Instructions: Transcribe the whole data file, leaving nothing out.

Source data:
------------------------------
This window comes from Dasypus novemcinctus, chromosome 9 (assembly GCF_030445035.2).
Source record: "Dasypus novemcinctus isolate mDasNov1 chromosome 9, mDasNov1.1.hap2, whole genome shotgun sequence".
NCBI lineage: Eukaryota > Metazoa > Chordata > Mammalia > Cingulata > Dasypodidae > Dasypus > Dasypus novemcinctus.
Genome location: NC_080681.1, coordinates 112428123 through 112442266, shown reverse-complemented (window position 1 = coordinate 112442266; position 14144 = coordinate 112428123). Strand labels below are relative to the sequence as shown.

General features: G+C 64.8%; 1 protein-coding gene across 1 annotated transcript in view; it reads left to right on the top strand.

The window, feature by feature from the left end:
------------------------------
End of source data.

This window comes from Dasypus novemcinctus, chromosome 9 (assembly GCF_030445035.2).
Source record: "Dasypus novemcinctus isolate mDasNov1 chromosome 9, mDasNov1.1.hap2, whole genome shotgun sequence".
NCBI lineage: Eukaryota > Metazoa > Chordata > Mammalia > Cingulata > Dasypodidae > Dasypus > Dasypus novemcinctus.
Genome location: NC_080681.1, coordinates 112428123 through 112442266, shown reverse-complemented (window position 1 = coordinate 112442266; position 14144 = coordinate 112428123). Strand labels below are relative to the sequence as shown.

General features: G+C 64.8%; 1 protein-coding gene across 1 annotated transcript in view; it reads left to right on the top strand.

The window, feature by feature from the left end: